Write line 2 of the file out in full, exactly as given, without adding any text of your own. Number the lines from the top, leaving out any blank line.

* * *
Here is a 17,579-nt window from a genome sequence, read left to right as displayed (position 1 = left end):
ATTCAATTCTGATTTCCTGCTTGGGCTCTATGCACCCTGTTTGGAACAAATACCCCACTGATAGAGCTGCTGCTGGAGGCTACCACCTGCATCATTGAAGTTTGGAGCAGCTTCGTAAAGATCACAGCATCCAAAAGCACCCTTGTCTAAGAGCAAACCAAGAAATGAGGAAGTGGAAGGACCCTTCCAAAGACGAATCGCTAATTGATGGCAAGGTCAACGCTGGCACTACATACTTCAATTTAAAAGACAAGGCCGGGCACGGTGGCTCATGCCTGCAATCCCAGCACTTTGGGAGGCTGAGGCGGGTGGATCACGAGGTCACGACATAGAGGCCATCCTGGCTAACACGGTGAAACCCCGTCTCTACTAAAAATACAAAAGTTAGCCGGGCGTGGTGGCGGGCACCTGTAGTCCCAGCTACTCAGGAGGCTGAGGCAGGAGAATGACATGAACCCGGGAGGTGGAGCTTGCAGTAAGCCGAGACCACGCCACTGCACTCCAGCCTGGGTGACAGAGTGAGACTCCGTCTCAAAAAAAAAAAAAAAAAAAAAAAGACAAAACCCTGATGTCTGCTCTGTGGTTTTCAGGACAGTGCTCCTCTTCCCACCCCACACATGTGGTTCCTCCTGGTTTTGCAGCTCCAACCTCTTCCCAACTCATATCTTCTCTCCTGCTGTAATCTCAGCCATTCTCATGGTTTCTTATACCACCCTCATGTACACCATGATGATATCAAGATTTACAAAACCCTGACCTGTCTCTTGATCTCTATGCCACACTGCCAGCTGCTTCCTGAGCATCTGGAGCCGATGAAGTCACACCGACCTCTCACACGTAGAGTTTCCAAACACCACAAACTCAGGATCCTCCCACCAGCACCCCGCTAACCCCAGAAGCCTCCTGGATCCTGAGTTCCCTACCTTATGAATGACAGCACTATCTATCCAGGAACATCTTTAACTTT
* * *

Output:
ATTCAATTCTGATTTCCTGCTTGGGCTCTATGCACCCTGTTTGGAACAAATACCCCACTGATAGAGCTGCTGCTGGAGGCTACCACCTGCATCATTGAAGTTTGGAGCAGCTTCGTAAAGATCACAGCATCCAAAAGCACCCTTGTCTAAGAGCAAACCAAGAAATGAGGAAGTGGAAGGACCCTTCCAAAGACGAATCGCTAATTGATGGCAAGGTCAACGCTGGCACTACATACTTCAATTTAAAAGACAAGGCCGGGCACGGTGGCTCATGCCTGCAATCCCAGCACTTTGGGAGGCTGAGGCGGGTGGATCACGAGGTCACGACATAGAGGCCATCCTGGCTAACACGGTGAAACCCCGTCTCTACTAAAAATACAAAAGTTAGCCGGGCGTGGTGGCGGGCACCTGTAGTCCCAGCTACTCAGGAGGCTGAGGCAGGAGAATGACATGAACCCGGGAGGTGGAGCTTGCAGTAAGCCGAGACCACGCCACTGCACTCCAGCCTGGGTGACAGAGTGAGACTCCGTCTCAAAAAAAAAAAAAAAAAAAAAAAGACAAAACCCTGATGTCTGCTCTGTGGTTTTCAGGACAGTGCTCCTCTTCCCACCCCACACATGTGGTTCCTCCTGGTTTTGCAGCTCCAACCTCTTCCCAACTCATATCTTCTCTCCTGCTGTAATCTCAGCCATTCTCATGGTTTCTTATACCACCCTCATGTACACCATGATGATATCAAGATTTACAAAACCCTGACCTGTCTCTTGATCTCTATGCCACACTGCCAGCTGCTTCCTGAGCATCTGGAGCCGATGAAGTCACACCGACCTCTCACACGTAGAGTTTCCAAACACCACAAACTCAGGATCCTCCCACCAGCACCCCGCTAACCCCAGAAGCCTCCTGGATCCTGAGTTCCCTACCTTATGAATGACAGCACTATCTATCCAGGAACATCTTTAACTTT